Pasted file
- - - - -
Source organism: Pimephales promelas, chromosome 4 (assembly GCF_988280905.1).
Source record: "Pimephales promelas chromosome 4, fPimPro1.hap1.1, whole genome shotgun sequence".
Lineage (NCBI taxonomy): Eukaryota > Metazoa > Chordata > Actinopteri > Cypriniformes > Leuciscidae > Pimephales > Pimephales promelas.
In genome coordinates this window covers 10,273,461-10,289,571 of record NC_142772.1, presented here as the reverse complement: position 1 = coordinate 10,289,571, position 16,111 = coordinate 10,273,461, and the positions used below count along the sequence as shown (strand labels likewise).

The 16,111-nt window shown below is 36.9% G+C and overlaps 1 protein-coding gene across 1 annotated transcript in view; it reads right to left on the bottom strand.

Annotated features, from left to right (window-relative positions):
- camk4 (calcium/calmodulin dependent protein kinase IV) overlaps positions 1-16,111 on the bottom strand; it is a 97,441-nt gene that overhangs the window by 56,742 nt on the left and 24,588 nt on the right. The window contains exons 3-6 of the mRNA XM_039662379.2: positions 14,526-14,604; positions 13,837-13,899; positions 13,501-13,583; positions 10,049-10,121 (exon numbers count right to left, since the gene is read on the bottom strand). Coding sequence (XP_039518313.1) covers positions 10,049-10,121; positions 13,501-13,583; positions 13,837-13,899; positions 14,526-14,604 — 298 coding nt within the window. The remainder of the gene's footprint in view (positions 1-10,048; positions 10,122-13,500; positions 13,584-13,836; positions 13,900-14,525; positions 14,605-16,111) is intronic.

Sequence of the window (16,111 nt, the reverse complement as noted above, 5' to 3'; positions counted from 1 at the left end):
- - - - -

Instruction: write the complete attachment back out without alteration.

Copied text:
Source organism: Pimephales promelas, chromosome 4 (assembly GCF_988280905.1).
Source record: "Pimephales promelas chromosome 4, fPimPro1.hap1.1, whole genome shotgun sequence".
Lineage (NCBI taxonomy): Eukaryota > Metazoa > Chordata > Actinopteri > Cypriniformes > Leuciscidae > Pimephales > Pimephales promelas.
In genome coordinates this window covers 10,273,461-10,289,571 of record NC_142772.1, presented here as the reverse complement: position 1 = coordinate 10,289,571, position 16,111 = coordinate 10,273,461, and the positions used below count along the sequence as shown (strand labels likewise).

The 16,111-nt window shown below is 36.9% G+C and overlaps 1 protein-coding gene across 1 annotated transcript in view; it reads right to left on the bottom strand.

Annotated features, from left to right (window-relative positions):
- camk4 (calcium/calmodulin dependent protein kinase IV) overlaps positions 1-16,111 on the bottom strand; it is a 97,441-nt gene that overhangs the window by 56,742 nt on the left and 24,588 nt on the right. The window contains exons 3-6 of the mRNA XM_039662379.2: positions 14,526-14,604; positions 13,837-13,899; positions 13,501-13,583; positions 10,049-10,121 (exon numbers count right to left, since the gene is read on the bottom strand). Coding sequence (XP_039518313.1) covers positions 10,049-10,121; positions 13,501-13,583; positions 13,837-13,899; positions 14,526-14,604 — 298 coding nt within the window. The remainder of the gene's footprint in view (positions 1-10,048; positions 10,122-13,500; positions 13,584-13,836; positions 13,900-14,525; positions 14,605-16,111) is intronic.

Sequence of the window (16,111 nt, the reverse complement as noted above, 5' to 3'; positions counted from 1 at the left end):